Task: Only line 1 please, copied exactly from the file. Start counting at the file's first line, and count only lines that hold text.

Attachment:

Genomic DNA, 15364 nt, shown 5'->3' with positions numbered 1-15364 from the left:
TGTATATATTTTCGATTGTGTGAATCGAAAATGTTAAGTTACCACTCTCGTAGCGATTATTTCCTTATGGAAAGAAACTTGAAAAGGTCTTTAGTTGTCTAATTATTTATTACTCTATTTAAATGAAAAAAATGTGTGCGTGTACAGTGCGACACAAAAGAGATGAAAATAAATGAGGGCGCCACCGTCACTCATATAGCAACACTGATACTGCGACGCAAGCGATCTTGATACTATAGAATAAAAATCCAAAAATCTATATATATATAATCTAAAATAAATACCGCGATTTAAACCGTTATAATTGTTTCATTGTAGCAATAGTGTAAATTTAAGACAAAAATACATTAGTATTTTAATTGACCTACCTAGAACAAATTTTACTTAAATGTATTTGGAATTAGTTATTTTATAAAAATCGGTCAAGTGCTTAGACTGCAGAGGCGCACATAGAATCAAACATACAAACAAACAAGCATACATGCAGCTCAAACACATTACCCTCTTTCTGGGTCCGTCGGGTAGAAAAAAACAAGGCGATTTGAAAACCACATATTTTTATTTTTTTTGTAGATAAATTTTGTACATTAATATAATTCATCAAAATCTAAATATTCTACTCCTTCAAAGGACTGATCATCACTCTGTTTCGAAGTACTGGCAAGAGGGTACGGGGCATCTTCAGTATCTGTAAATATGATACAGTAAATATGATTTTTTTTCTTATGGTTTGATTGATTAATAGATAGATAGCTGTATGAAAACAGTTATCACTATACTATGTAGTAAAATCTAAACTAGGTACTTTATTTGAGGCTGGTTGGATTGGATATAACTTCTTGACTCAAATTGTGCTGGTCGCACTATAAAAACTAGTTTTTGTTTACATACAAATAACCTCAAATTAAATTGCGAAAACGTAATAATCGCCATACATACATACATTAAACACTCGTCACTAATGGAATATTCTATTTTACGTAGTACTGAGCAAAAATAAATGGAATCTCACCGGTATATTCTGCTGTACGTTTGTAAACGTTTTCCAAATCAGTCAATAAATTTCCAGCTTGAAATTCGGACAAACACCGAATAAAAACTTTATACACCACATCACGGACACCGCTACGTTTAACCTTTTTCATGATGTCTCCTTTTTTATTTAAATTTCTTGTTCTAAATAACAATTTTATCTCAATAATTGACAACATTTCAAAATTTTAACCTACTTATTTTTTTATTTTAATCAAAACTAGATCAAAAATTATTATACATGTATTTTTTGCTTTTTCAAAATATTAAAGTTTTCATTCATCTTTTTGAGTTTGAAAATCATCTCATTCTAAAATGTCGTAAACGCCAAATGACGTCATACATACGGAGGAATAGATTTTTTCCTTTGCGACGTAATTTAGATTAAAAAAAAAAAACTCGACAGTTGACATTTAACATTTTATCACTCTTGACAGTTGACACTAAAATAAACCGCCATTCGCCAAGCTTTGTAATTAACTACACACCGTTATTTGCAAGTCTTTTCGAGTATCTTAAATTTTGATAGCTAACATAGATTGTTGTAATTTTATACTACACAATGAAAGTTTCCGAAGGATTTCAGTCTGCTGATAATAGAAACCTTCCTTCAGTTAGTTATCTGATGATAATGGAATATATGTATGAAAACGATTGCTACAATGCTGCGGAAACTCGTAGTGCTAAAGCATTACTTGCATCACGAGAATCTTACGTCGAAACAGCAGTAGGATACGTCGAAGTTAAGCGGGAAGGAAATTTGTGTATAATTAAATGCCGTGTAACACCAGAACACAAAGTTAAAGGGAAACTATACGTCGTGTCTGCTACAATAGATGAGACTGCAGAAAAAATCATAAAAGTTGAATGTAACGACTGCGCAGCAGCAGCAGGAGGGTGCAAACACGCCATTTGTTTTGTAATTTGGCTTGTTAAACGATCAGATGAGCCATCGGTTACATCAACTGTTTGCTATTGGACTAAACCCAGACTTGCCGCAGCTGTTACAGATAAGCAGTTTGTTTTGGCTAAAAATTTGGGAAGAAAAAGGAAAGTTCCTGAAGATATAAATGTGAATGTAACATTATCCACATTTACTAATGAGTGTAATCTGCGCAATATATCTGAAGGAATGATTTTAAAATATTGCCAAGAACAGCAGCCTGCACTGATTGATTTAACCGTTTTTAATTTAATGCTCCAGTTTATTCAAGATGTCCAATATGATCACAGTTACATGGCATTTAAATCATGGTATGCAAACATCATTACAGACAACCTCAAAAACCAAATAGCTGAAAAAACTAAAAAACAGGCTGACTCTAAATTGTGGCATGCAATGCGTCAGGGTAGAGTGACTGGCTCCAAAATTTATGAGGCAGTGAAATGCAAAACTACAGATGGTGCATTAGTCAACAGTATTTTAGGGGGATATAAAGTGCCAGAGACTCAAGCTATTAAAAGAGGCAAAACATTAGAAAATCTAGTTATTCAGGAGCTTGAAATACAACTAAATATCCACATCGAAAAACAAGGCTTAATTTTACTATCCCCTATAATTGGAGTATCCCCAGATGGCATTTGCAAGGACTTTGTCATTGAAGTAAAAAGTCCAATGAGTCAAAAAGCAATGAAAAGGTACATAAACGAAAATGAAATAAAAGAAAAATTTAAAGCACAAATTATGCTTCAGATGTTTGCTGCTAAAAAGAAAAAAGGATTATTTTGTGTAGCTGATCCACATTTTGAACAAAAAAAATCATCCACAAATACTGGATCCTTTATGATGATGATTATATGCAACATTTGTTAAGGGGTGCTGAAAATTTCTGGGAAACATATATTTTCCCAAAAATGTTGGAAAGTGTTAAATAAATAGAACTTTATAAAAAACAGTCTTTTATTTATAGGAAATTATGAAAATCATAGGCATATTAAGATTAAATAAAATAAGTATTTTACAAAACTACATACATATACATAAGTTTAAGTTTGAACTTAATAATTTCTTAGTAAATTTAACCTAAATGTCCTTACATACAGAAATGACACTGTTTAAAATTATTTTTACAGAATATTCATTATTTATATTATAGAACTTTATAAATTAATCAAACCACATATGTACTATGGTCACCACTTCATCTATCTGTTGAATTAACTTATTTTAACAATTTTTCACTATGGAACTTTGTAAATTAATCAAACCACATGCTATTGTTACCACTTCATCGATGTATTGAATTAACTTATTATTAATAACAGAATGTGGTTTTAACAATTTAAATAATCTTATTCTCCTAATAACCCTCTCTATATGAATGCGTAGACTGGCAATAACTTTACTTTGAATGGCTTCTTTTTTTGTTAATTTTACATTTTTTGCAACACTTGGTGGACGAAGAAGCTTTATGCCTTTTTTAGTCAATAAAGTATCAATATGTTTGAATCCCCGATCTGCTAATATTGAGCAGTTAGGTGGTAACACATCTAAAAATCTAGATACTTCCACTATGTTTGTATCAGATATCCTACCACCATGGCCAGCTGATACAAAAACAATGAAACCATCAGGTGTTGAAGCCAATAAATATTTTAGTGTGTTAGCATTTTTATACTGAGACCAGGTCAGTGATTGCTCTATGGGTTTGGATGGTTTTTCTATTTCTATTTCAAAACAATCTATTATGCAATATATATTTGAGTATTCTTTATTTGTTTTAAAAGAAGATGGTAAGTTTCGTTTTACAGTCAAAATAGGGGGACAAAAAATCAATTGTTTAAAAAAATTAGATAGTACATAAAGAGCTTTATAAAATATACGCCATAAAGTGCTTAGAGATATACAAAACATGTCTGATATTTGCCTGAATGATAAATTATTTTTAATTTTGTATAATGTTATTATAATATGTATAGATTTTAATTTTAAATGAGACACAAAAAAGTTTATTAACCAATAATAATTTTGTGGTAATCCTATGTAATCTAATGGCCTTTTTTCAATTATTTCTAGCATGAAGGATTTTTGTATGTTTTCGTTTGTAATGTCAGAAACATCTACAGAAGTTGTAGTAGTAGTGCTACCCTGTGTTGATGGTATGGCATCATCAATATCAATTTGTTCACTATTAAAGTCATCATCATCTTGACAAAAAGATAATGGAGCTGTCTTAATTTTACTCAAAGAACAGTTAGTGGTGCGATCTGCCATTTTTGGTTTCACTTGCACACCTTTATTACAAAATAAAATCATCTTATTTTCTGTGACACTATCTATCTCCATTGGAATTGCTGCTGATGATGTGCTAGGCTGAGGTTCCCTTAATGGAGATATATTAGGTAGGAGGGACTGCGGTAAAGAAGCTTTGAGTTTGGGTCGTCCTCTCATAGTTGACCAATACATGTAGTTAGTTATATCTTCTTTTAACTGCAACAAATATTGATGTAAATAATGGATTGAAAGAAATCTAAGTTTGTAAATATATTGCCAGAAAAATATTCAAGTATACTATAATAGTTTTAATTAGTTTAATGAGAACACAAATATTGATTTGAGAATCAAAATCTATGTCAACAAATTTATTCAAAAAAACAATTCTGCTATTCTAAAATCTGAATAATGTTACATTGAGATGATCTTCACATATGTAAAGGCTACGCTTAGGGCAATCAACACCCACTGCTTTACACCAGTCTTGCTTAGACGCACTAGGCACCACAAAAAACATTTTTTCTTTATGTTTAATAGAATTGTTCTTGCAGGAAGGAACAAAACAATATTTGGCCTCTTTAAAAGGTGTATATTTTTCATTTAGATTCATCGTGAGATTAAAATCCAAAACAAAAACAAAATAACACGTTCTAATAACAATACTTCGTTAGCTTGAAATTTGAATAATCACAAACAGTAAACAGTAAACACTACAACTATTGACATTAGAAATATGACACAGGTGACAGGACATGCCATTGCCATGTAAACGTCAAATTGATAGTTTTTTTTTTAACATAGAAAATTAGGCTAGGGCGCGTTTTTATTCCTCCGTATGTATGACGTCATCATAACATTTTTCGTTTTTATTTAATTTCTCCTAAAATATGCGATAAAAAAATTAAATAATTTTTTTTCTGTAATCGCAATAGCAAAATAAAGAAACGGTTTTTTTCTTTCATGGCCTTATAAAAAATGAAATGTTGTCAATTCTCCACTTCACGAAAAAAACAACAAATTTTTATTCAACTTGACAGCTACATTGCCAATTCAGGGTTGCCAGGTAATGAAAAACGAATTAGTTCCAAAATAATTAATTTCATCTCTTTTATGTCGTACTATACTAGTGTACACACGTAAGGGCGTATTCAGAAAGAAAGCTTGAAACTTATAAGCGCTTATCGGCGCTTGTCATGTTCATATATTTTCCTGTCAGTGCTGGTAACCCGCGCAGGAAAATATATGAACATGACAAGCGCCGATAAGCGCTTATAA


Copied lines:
Genomic DNA, 15364 nt, shown 5'->3' with positions numbered 1-15364 from the left: